Pathways to Improved Detection and Prevention of Colorectal Cancer: Achieving Goals for Australia's Health to 2000
2017-06-05T02:04:20Z (GMT) by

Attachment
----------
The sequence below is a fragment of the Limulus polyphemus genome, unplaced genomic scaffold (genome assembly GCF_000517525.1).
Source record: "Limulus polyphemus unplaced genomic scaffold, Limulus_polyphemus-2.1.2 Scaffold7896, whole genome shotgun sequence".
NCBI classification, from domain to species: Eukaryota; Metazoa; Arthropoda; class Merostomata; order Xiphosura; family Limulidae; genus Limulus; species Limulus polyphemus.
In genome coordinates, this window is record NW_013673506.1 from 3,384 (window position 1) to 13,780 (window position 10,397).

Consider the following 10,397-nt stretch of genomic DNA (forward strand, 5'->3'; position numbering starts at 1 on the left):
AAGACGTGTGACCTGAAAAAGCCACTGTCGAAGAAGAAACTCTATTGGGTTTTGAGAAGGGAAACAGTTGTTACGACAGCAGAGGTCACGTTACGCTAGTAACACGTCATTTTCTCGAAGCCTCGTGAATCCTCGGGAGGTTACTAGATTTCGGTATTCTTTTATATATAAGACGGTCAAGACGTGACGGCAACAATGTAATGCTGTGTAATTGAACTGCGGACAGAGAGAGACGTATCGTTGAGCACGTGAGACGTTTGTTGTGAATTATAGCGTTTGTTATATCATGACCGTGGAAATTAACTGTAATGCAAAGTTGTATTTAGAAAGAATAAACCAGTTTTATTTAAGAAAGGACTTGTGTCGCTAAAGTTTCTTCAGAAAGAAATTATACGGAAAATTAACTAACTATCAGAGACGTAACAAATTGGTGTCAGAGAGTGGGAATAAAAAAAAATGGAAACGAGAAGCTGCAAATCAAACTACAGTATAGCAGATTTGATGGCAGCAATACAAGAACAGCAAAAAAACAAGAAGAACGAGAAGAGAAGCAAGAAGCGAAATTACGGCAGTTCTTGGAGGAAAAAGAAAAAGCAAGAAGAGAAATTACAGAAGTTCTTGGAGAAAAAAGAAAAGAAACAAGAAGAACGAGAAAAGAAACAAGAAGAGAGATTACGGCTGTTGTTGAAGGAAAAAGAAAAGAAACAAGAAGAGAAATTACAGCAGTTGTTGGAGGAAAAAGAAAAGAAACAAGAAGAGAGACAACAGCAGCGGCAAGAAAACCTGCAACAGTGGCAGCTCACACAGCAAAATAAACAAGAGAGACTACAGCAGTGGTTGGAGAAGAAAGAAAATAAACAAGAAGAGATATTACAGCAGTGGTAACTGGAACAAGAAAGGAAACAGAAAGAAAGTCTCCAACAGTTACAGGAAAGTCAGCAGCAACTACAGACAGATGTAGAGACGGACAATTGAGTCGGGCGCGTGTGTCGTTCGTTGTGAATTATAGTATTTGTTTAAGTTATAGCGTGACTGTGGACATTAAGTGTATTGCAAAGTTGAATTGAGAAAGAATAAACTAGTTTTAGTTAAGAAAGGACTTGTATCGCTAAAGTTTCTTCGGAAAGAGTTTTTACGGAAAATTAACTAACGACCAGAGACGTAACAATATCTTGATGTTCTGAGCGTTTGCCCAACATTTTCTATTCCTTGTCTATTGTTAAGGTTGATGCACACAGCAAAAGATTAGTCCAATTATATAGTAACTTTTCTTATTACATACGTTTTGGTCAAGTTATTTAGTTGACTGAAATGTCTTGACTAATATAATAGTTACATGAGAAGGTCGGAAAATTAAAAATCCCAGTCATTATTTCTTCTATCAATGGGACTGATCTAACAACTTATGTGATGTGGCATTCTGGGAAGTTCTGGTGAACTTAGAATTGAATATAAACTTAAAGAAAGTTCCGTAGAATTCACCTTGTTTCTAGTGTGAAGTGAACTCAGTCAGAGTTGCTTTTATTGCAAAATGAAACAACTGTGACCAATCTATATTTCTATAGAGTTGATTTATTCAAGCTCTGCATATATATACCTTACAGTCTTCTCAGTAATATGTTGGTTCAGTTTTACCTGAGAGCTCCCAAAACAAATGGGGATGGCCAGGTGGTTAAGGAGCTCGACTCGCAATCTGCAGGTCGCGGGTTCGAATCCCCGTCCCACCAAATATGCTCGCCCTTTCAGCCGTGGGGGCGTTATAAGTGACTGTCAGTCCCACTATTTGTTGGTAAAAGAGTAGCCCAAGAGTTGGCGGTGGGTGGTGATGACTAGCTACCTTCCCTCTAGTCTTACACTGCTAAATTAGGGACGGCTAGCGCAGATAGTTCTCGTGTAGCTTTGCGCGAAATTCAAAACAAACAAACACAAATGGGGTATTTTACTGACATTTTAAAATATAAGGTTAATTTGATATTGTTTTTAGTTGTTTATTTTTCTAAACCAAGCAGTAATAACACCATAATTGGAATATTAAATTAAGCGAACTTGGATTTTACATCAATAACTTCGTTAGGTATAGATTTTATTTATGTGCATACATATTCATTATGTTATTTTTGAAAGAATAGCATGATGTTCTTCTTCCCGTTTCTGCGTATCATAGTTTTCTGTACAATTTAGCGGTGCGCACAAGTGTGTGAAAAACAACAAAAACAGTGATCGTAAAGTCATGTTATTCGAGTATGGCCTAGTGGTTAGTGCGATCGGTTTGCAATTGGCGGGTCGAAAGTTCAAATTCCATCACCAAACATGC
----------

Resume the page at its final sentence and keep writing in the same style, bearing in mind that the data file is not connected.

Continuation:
A diet high in fat and alcohol and low in vegetables and fruits increases risk for colorectal cancer. Males smoking hand rolled cigarettes and cigars and pipes are also at greater risk. Interventions to decrease the consumption of red meats, encourage physical activity and increase intake of vegetables and fruit, calcium, whey protein concentrate, insoluble dietary fibre from barley grain and Vitamin E are promising. The results of cost-effectiveness analyses of screening protocols vary. This reflects variations in methodology, costs, protocols, and assumptions. A recent Japanese study incorporates many alternative protocols and compares biochemical and immunological FOBT. There would be great value in replicating this in Australia. It found that the immunological test (IF) offers a cost-effective method. The strategy of IF every two years, followed by colonoscopy if IF tests are positive was the most cost-effective strategy. Screening should commence between the ages of 40 and 45. An Australian study showed that the two most efficient strategies for testing FOBT positive persons were (a) a combination of repeat FOBT, rigid sigmoidoscopy and barium enema and (b) a combination of flexible sigmoidoscopy and colonoscopy. The 1994 guidelines of the Australian Gastroenterology Institute and the Australian Cancer Society do not recommend routine screening for those over 50 who have no symptoms and no special risk factors. However, they do suggest the use of FOBT and/or sigmoidoscopy for those persons aged 50-75 years making an informed request for screening. They also indicate that a positive FOBT must be investigated by colonoscopy or by flexible sigmoidoscopy and double contrast barium enema if colonoscopy is not available. The guidelines could be improved by careful consideration of the Australian findings, and following a replication of the Japanese study in Australia.